GB-A-1217106 describes a method of reducing the caking of urea by using a poly(vinylalcohol) having a high molecular weight as an anticaking additive. More in particular, according to this method, an aqueous solution of the additive is admixed to an aqueous solution of urea. Preferentially, an amount of additive of from 0.005 to 5 wt %, based on the weight of the urea, is admixed. The concentration of the aqueous urea solution is initially 80%, according to the example given; after admixture of the solution of the additive, concentration up to 95% takes place at elevated temperature, after which the urea is allowed to crystallize by cooling.
Patent WO 02/20471 discloses a method in which a combination of a polyvinyl compound and inorganic salts is admixed with a urea melt. Both the crushing strength and the impact resistance of the resulting granulate appeared to be improved compared to untreated urea. In addition, the compressibility of the urea was found to be decreased substantially. The latter observation can be a great advantage as the urea granulates will be less prone to deformation upon storage. However, the introduction of inorganic salts, such as aluminium sulphate, in urea results in a strong decrease of the pH upon dissolving the urea in water. This can be a big disadvantage when using urea for technical applications, such as the production of resins.
It is therefore an object of the invention to provide a method by means of which urea having improved crushing strength and impact resistance as well as a low compressibility is obtained and by means of which the abovementioned drawbacks are overcome.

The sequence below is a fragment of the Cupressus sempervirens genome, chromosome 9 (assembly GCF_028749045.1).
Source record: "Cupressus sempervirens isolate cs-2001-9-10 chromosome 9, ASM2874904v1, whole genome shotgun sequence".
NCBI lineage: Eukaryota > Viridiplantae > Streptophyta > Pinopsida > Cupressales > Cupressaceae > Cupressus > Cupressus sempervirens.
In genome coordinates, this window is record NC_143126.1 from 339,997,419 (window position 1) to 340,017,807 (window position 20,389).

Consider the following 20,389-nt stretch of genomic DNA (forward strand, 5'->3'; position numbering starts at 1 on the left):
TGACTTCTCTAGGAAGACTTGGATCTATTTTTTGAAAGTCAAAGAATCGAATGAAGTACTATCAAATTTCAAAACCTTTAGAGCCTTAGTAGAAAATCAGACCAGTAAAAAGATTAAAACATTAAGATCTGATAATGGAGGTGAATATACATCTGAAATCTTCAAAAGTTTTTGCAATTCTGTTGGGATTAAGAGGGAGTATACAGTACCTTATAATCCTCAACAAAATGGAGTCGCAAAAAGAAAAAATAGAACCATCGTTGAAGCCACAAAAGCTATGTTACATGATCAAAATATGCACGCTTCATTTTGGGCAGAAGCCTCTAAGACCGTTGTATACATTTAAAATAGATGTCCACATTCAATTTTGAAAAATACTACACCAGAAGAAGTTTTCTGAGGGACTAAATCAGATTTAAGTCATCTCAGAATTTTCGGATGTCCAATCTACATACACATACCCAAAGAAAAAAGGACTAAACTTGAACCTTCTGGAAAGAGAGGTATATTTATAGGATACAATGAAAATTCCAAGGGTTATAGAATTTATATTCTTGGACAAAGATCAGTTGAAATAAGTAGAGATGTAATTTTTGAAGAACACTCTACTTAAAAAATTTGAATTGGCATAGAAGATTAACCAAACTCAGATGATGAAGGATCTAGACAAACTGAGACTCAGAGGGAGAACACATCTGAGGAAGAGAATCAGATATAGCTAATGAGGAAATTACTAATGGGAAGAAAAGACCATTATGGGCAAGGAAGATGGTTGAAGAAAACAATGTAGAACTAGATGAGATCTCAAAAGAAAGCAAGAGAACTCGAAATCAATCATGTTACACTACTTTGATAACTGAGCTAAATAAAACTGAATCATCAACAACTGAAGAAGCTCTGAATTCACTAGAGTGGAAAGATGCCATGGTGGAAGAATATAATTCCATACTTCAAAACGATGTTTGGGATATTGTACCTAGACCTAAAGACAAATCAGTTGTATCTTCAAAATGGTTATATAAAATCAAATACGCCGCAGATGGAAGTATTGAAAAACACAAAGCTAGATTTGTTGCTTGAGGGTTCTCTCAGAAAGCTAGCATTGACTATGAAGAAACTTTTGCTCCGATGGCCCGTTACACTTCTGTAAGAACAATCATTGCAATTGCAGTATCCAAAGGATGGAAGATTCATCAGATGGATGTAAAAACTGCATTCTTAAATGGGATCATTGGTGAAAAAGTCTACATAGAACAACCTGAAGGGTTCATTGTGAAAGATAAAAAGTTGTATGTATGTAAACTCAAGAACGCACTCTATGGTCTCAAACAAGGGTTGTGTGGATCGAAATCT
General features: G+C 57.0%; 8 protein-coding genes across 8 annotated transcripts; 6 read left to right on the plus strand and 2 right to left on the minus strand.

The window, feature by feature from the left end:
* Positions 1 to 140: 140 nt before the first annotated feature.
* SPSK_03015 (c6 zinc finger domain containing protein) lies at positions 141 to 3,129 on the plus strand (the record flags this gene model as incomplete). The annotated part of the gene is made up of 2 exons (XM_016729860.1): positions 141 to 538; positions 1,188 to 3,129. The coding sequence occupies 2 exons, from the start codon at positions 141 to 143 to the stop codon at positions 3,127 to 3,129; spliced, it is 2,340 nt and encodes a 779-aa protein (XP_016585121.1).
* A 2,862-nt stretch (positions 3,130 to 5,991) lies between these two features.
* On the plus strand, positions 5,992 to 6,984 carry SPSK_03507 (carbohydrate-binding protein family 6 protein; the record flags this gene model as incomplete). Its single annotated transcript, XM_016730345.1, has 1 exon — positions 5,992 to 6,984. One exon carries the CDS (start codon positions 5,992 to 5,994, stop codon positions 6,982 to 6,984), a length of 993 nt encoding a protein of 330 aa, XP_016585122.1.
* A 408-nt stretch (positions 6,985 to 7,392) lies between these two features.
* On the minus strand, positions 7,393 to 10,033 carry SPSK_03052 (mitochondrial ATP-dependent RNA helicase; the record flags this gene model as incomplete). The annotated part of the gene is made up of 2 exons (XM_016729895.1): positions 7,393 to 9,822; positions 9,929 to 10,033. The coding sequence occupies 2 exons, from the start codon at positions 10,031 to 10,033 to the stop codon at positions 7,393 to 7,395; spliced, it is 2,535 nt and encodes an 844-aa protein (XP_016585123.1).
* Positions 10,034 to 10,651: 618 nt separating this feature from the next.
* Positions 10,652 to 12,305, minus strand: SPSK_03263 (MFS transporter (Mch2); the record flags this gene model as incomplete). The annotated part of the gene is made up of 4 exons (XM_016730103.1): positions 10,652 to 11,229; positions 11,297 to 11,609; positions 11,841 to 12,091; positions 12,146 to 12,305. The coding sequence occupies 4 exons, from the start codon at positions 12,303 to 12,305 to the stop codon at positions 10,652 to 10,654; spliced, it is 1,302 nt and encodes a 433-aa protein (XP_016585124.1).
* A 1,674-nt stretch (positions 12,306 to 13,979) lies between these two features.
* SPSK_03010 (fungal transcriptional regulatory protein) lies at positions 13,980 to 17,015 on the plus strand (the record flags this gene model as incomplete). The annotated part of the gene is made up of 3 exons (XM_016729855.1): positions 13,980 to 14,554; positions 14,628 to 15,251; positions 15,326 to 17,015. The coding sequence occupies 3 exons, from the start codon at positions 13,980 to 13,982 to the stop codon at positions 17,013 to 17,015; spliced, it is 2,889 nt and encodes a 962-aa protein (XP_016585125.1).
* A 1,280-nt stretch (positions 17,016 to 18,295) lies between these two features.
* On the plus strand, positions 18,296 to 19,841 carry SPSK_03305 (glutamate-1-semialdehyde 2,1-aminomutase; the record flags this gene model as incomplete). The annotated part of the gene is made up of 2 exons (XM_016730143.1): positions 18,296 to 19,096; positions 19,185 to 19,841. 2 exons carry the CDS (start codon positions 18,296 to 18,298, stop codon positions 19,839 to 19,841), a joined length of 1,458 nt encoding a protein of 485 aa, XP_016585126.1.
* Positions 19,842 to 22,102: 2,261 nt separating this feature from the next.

It has been found that the addition of a composition comprising both a polyvinyl compound and an organic molecule consisting of 1-10 carbon atoms and 1-10 polar organic groups to the urea melt leads to an improvement of both the hardness and the compressibility of the urea granules formed. The organic components can be added either separately to the molten urea or together with the aqueous solution of the polyvinyl compound. According to a preferred embodiment, the total added amount of small organic molecules is at most 10% by weight based on the total amount of urea. The present application relates to an intimate mixture of urea, a polyvinyl compound and small molecules containing hydroxyl groups, resulting in increased hardness and decreased compressibility of the composition compared to untreated urea. Preferably the polyvinyl compound is a polyvinylalcohol, whereas the preferred small polar organic molecule was found to be pentaerythritol.
To demonstrate the effect of the invention, a number of experiments were carried out, employing methods which are representative for production and for testing the quality of the urea granules produced.